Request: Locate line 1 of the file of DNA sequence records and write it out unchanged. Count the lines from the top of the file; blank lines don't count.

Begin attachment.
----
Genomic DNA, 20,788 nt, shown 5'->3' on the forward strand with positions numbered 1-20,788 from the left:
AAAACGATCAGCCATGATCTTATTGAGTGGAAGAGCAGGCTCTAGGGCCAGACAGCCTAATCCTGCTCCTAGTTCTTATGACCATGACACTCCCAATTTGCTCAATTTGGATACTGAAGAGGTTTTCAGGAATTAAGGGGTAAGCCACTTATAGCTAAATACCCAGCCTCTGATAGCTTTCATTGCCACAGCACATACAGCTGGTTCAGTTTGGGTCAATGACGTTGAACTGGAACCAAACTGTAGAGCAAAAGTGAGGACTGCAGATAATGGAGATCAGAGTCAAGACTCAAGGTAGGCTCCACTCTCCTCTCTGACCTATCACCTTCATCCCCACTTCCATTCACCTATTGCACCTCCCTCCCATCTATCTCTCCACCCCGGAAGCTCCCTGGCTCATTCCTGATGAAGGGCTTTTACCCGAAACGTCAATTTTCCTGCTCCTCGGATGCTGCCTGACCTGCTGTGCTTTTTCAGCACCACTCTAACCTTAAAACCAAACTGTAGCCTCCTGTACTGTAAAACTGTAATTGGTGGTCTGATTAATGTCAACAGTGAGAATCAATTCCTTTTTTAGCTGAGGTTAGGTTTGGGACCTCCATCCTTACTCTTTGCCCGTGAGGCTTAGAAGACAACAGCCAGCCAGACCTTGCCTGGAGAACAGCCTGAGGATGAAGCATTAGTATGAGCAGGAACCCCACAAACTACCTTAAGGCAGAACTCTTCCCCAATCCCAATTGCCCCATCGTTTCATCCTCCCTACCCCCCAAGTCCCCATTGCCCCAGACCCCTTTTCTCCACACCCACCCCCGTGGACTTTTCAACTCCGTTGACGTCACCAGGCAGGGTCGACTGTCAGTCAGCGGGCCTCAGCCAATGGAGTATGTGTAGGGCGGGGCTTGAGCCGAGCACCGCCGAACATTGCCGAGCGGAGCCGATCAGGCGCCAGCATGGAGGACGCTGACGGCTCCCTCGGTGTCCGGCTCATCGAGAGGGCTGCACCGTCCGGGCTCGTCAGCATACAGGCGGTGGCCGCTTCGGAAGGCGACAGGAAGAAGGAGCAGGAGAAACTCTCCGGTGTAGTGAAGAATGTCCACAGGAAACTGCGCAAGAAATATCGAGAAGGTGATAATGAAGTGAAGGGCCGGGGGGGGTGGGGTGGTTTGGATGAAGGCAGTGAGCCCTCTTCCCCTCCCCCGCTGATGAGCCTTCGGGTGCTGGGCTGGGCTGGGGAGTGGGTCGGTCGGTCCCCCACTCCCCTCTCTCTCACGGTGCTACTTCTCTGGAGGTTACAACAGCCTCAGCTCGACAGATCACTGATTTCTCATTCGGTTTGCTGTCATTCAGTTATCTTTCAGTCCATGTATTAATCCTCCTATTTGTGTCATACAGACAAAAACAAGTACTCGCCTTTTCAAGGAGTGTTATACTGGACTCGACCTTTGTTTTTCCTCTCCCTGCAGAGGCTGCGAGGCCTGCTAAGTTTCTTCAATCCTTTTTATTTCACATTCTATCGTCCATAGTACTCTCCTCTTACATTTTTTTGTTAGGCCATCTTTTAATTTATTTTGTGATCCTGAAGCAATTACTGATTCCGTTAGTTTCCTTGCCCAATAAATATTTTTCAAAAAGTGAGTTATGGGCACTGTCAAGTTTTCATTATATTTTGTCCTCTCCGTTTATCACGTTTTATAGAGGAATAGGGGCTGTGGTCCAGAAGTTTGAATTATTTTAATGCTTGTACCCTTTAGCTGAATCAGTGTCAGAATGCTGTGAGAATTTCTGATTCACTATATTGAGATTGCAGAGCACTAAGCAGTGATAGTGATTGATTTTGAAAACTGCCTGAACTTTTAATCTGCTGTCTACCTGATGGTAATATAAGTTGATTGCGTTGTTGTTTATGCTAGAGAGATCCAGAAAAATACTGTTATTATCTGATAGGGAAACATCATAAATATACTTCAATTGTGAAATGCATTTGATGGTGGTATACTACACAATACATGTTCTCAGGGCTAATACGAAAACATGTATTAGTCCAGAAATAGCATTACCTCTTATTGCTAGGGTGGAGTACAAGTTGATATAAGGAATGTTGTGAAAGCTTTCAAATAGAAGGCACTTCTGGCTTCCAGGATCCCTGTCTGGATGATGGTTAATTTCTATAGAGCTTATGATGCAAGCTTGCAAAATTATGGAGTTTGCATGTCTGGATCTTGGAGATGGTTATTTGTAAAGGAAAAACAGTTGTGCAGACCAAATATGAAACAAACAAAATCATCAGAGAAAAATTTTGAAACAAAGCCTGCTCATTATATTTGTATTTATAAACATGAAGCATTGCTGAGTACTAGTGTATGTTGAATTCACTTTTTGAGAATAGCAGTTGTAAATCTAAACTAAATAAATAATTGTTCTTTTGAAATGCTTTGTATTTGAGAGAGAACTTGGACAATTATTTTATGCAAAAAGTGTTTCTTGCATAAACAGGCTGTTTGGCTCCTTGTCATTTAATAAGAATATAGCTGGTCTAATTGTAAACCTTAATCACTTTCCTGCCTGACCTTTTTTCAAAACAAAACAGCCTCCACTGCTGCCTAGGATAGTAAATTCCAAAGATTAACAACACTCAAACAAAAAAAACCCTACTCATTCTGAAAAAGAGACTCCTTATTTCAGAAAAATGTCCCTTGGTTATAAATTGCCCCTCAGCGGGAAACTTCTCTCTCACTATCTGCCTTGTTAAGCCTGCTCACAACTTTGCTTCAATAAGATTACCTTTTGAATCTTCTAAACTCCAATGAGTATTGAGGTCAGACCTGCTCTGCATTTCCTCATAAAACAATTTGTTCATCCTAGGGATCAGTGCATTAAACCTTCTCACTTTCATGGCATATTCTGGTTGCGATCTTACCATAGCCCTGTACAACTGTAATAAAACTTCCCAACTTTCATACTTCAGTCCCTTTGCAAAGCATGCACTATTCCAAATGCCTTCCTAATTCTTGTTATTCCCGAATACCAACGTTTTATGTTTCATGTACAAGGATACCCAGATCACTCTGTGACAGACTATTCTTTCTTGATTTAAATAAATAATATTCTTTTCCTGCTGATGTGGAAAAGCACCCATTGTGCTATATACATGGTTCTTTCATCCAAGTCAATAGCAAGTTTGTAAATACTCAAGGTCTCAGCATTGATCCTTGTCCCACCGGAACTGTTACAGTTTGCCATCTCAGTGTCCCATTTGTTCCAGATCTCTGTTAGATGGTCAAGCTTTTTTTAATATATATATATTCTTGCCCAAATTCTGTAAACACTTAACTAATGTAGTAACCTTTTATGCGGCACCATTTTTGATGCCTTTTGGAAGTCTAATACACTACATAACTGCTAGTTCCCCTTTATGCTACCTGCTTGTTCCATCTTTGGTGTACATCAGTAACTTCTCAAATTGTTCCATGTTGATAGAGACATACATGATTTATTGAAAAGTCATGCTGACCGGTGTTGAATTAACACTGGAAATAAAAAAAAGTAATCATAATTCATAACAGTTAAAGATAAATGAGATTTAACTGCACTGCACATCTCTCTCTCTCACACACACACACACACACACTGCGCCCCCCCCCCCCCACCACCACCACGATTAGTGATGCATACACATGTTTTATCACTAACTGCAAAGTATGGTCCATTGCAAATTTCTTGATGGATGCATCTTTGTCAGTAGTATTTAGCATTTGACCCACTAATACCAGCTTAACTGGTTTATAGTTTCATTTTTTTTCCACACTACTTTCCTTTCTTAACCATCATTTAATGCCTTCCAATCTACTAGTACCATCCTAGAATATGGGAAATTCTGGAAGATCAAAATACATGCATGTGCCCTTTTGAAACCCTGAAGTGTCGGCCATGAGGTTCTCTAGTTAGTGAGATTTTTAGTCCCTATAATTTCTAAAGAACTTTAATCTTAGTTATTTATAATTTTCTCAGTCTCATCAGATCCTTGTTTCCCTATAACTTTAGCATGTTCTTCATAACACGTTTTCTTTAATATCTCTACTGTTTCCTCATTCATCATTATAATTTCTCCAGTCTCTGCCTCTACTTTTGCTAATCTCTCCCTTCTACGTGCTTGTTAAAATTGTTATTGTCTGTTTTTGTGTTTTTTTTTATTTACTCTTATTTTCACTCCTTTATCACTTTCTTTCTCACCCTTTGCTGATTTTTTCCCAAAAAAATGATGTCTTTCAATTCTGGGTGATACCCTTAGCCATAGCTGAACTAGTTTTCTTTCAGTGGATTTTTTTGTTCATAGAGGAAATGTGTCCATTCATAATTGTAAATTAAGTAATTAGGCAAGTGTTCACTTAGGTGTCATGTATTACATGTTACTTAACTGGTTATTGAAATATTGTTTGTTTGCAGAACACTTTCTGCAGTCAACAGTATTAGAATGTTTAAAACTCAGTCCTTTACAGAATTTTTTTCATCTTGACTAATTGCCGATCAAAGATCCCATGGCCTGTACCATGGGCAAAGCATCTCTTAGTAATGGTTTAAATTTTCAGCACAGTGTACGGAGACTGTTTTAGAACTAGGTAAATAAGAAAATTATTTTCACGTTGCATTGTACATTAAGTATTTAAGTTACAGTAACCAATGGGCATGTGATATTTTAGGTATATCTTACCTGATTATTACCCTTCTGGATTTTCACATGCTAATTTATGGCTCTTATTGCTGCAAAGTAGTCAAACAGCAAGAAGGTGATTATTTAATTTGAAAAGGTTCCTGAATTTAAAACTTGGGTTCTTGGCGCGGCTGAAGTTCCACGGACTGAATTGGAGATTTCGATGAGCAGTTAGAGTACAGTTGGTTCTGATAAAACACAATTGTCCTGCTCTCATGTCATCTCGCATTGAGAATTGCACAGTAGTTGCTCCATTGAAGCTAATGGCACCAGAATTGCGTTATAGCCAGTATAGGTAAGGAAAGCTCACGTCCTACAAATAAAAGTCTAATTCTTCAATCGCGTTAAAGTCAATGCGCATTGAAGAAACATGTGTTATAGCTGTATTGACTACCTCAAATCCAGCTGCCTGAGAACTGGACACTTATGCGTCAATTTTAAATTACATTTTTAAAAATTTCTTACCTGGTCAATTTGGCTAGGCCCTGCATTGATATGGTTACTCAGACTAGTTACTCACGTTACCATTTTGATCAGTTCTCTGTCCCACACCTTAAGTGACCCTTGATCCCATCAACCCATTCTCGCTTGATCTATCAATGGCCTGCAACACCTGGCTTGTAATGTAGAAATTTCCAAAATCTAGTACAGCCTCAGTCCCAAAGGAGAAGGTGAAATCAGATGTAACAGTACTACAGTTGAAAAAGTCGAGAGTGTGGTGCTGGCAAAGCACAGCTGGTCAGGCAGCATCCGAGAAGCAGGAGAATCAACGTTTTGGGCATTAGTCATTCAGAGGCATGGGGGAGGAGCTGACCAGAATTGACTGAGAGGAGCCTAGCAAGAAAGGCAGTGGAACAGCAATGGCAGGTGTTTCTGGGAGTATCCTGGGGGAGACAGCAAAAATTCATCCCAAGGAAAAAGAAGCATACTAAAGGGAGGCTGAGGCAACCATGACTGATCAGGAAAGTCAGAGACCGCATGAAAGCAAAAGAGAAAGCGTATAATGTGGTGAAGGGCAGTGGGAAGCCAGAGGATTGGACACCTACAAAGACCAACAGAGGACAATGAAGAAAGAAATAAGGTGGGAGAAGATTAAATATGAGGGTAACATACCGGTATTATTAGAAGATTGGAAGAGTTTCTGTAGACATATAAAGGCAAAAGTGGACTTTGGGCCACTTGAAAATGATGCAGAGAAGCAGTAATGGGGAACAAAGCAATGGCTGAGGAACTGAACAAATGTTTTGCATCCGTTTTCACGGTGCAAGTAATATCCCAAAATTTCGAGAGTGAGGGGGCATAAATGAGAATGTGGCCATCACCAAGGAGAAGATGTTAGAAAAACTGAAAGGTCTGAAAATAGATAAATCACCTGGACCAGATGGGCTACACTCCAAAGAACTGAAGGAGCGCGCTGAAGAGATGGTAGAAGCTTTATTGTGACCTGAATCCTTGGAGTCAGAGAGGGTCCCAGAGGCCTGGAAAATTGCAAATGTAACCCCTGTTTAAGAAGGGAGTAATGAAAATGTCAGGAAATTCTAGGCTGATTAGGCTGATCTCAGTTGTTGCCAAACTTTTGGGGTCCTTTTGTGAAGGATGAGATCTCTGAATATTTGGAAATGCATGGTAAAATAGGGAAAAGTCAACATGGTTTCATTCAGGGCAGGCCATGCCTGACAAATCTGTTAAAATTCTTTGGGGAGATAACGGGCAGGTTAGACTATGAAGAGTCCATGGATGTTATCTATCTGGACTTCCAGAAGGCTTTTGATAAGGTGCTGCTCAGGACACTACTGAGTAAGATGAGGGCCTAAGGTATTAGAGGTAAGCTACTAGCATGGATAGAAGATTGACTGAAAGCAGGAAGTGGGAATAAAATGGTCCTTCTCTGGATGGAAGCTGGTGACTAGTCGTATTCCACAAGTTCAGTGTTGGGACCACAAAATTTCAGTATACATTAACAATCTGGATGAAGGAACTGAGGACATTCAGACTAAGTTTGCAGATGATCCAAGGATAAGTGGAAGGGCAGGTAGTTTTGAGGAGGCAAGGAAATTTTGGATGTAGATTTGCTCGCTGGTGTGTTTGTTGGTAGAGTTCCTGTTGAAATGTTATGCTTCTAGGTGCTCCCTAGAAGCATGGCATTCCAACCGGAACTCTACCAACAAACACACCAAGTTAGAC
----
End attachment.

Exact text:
Genomic DNA, 20,788 nt, shown 5'->3' on the forward strand with positions numbered 1-20,788 from the left: